February 25, 2021
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Running Timed Jobs within SharePoint

  • By Gustavo Velez
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Remember to add a reference in the installation program to the "CountDocsJob" assembly. After compiling and executing the installation program, the Job is activated in the server. For test purposes, the installation uses a schedule time of one minute, but any time frame can be used, as explained earlier in the article.

If, after compilation, it is necessary to make modifications in the source code, delete the DLL from the GAC, copy the new version, execute an "iisreset" and, very important, stop and start the "Windows SharePoint Services Timer" from the Windows Services Manager (because the Job is cached by the service).

Click here for a larger image.

Figure 5: Output of Count Docs Job

Bear in mind that the Job expects to find a List in the main Web site of the portal, with the correct name ("MyJobs" in the example) and a "Description" field. An important point is that the error catching needs to be consistent: If an exception occurs, the Job will run continuously without issuing a warning. In the example, the error is logged in an external text file, but an entry in the Event Viewer might be a better solution.


Timed Jobs are an important component of SharePoint because they handle repetitive tasks without user involvement. Unfortunately, there are no facilities within SharePoint to install/de-install or activate Jobs; to achieve this, additional, custom-built software is necessary. On the positive side, programming Jobs does not differ from any standard SharePoint code used to realize common tasks with servers.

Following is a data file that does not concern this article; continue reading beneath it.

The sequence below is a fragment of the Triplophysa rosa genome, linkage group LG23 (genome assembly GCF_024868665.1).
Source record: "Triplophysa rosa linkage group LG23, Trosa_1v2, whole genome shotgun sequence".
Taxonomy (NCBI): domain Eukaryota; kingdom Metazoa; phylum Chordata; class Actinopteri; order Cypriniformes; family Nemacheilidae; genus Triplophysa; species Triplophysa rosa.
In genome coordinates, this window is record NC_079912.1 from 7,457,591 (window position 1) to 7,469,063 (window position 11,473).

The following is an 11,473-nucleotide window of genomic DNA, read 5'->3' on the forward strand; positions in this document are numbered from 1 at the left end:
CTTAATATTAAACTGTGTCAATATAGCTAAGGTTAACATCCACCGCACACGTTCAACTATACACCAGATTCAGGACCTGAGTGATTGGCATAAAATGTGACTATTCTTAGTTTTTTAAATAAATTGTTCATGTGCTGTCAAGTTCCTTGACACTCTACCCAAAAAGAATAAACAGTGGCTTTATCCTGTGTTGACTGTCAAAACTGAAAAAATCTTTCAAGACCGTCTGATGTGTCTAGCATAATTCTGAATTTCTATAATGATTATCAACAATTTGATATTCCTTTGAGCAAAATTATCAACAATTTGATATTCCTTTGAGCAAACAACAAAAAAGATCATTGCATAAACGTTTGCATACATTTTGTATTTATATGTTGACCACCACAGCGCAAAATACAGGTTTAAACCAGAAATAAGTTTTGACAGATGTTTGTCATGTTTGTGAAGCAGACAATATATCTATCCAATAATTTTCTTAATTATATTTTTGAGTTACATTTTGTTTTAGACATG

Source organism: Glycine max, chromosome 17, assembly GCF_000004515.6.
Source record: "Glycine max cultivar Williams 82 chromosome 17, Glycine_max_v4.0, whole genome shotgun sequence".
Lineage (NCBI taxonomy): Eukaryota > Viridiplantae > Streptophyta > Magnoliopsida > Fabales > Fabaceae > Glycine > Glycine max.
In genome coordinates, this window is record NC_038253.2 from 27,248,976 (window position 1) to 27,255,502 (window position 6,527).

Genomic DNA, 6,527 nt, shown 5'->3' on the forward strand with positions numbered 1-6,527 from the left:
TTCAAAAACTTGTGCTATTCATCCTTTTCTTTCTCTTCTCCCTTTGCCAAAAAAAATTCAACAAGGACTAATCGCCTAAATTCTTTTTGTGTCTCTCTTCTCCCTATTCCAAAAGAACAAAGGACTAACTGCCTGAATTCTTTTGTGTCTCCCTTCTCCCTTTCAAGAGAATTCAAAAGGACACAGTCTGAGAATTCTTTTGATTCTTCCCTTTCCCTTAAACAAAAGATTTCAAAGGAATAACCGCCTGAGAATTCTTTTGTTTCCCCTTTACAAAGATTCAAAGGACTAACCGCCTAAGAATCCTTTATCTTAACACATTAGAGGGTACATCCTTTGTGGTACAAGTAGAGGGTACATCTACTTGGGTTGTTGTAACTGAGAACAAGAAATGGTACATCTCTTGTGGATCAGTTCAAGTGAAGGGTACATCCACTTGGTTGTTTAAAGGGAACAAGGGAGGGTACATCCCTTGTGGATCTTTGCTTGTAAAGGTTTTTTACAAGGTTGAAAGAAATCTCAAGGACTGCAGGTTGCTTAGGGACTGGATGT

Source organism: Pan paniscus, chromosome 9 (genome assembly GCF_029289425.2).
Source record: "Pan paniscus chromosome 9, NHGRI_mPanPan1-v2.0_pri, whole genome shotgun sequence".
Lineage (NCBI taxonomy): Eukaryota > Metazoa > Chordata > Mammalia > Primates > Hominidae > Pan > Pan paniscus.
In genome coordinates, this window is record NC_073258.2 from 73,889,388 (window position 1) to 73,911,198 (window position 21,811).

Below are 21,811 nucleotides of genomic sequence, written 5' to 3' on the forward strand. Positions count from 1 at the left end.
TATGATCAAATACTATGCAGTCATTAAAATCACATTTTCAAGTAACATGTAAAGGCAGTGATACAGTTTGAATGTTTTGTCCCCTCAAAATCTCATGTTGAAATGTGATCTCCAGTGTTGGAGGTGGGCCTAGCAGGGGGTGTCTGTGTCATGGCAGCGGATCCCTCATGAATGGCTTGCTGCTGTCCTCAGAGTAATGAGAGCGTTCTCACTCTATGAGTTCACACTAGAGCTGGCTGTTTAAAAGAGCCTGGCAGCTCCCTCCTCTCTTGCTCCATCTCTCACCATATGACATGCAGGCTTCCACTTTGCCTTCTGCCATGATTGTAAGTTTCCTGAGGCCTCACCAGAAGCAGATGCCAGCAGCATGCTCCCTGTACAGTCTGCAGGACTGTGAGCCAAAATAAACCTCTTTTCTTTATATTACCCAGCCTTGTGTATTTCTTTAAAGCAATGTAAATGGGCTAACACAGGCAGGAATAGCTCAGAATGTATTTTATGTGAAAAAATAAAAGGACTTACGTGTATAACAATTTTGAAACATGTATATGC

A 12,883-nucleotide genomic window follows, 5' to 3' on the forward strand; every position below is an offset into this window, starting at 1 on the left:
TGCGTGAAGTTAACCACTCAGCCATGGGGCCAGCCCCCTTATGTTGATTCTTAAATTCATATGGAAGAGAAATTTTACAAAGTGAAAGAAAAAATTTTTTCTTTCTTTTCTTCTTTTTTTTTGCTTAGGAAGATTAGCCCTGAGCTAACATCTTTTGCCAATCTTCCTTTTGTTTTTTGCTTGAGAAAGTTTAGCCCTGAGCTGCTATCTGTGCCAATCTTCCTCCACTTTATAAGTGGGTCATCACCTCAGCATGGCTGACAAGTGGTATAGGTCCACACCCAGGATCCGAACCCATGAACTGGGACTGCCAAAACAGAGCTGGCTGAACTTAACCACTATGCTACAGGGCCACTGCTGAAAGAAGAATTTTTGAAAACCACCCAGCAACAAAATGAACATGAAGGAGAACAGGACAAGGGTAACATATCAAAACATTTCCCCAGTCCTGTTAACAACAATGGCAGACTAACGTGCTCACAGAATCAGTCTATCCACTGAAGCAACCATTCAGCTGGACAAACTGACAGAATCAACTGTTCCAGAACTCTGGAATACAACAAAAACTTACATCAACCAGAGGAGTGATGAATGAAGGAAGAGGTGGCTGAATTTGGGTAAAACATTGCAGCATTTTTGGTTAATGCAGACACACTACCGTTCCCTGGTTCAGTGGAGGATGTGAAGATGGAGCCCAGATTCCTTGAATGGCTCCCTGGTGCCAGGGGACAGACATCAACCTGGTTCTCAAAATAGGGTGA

About the Author

Gustavo Velez is a MCSD Senior Application Developer for Winvision (http://www.winvision.nl), a Microsoft Gold Partner in the Netherlands. He has many years experience developing Windows and Office applications, and more than five years of daily programming with SharePoint. The author's articles, in English, Dutch, and Spanish, are found in many of the leading trade magazines and he's pleased to be Webmaster of http://www.gavd.net/servers, the only Spanish-language dedicated SharePoint site. Spanish-language readers may want to consult his book; Programacisn con SharePoint 2007.

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This article was originally published on August 14, 2007

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